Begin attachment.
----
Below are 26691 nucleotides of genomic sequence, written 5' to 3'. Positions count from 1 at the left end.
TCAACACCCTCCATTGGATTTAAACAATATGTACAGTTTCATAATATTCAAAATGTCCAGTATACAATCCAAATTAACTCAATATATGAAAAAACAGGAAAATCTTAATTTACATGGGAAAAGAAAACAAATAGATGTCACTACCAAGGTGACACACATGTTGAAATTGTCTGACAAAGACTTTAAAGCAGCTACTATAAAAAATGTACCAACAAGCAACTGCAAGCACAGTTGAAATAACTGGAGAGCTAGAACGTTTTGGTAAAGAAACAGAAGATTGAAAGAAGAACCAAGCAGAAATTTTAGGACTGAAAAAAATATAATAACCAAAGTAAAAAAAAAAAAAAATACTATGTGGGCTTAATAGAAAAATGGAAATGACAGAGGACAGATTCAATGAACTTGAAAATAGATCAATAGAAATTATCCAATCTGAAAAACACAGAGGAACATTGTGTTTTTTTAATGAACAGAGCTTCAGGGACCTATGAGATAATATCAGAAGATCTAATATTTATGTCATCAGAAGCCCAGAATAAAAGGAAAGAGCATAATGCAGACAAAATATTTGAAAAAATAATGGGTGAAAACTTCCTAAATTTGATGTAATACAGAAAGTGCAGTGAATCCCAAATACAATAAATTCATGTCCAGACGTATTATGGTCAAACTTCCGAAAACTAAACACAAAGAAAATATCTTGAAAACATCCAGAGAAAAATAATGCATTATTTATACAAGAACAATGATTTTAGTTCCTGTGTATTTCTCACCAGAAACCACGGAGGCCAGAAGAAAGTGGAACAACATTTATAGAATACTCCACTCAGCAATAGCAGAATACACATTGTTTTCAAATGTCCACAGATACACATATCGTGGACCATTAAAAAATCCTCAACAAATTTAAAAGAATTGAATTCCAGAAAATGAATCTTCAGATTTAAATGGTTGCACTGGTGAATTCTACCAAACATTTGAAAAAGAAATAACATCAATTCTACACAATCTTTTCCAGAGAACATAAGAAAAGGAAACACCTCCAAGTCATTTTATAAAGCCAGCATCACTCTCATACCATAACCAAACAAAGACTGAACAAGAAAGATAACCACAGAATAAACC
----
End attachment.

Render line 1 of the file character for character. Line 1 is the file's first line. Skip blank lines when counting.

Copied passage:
Below are 26691 nucleotides of genomic sequence, written 5' to 3'. Positions count from 1 at the left end.